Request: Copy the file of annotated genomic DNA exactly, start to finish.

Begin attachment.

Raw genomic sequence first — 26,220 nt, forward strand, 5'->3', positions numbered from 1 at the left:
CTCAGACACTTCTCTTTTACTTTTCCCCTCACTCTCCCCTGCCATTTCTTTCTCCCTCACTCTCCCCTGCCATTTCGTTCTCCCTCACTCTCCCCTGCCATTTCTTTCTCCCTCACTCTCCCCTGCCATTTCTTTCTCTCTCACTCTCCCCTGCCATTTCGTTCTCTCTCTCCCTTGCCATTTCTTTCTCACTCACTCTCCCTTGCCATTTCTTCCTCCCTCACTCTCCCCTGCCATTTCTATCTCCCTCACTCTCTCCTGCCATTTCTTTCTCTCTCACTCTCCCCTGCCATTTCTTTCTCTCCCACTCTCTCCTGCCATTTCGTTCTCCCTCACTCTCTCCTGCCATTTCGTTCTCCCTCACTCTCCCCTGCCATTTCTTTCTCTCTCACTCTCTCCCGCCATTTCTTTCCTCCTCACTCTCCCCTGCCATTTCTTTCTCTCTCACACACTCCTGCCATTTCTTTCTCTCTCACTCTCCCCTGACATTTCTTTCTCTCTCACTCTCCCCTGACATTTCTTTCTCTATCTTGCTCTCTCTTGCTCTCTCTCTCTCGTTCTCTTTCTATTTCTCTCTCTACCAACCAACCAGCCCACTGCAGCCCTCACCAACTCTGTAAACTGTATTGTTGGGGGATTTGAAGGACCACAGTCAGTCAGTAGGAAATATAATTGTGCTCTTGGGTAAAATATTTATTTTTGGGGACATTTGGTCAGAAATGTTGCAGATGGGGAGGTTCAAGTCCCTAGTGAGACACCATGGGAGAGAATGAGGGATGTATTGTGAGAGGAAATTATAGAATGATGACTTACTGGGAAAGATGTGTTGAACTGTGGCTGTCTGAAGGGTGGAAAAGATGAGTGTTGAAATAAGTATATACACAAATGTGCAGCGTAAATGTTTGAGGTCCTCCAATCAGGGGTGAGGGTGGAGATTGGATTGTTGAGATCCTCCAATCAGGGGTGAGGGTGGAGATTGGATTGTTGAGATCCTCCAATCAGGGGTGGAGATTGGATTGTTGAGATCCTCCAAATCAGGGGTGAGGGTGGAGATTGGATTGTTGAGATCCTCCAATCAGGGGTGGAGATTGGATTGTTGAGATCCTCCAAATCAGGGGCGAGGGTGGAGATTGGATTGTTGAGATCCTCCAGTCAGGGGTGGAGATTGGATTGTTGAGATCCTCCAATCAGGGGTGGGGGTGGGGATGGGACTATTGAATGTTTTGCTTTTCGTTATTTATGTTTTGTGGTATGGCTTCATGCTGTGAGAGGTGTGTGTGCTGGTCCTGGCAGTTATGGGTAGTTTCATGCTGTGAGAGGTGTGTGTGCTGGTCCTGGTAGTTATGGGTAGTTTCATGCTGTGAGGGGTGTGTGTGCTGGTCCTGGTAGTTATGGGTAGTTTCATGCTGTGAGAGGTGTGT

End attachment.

Raw genomic sequence first — 26,220 nt, forward strand, 5'->3', positions numbered from 1 at the left:
CTCAGACACTTCTCTTTTACTTTTCCCCTCACTCTCCCCTGCCATTTCTTTCTCCCTCACTCTCCCCTGCCATTTCGTTCTCCCTCACTCTCCCCTGCCATTTCTTTCTCCCTCACTCTCCCCTGCCATTTCTTTCTCTCTCACTCTCCCCTGCCATTTCGTTCTCTCTCTCCCTTGCCATTTCTTTCTCACTCACTCTCCCTTGCCATTTCTTCCTCCCTCACTCTCCCCTGCCATTTCTATCTCCCTCACTCTCTCCTGCCATTTCTTTCTCTCTCACTCTCCCCTGCCATTTCTTTCTCTCCCACTCTCTCCTGCCATTTCGTTCTCCCTCACTCTCTCCTGCCATTTCGTTCTCCCTCACTCTCCCCTGCCATTTCTTTCTCTCTCACTCTCTCCCGCCATTTCTTTCCTCCTCACTCTCCCCTGCCATTTCTTTCTCTCTCACACACTCCTGCCATTTCTTTCTCTCTCACTCTCCCCTGACATTTCTTTCTCTCTCACTCTCCCCTGACATTTCTTTCTCTATCTTGCTCTCTCTTGCTCTCTCTCTCTCGTTCTCTTTCTATTTCTCTCTCTACCAACCAACCAGCCCACTGCAGCCCTCACCAACTCTGTAAACTGTATTGTTGGGGGATTTGAAGGACCACAGTCAGTCAGTAGGAAATATAATTGTGCTCTTGGGTAAAATATTTATTTTTGGGGACATTTGGTCAGAAATGTTGCAGATGGGGAGGTTCAAGTCCCTAGTGAGACACCATGGGAGAGAATGAGGGATGTATTGTGAGAGGAAATTATAGAATGATGACTTACTGGGAAAGATGTGTTGAACTGTGGCTGTCTGAAGGGTGGAAAAGATGAGTGTTGAAATAAGTATATACACAAATGTGCAGCGTAAATGTTTGAGGTCCTCCAATCAGGGGTGAGGGTGGAGATTGGATTGTTGAGATCCTCCAATCAGGGGTGAGGGTGGAGATTGGATTGTTGAGATCCTCCAATCAGGGGTGGAGATTGGATTGTTGAGATCCTCCAAATCAGGGGTGAGGGTGGAGATTGGATTGTTGAGATCCTCCAATCAGGGGTGGAGATTGGATTGTTGAGATCCTCCAAATCAGGGGCGAGGGTGGAGATTGGATTGTTGAGATCCTCCAGTCAGGGGTGGAGATTGGATTGTTGAGATCCTCCAATCAGGGGTGGGGGTGGGGATGGGACTATTGAATGTTTTGCTTTTCGTTATTTATGTTTTGTGGTATGGCTTCATGCTGTGAGAGGTGTGTGTGCTGGTCCTGGCAGTTATGGGTAGTTTCATGCTGTGAGAGGTGTGTGTGCTGGTCCTGGTAGTTATGGGTAGTTTCATGCTGTGAGGGGTGTGTGTGCTGGTCCTGGTAGTTATGGGTAGTTTCATGCTGTGAGAGGTGTGT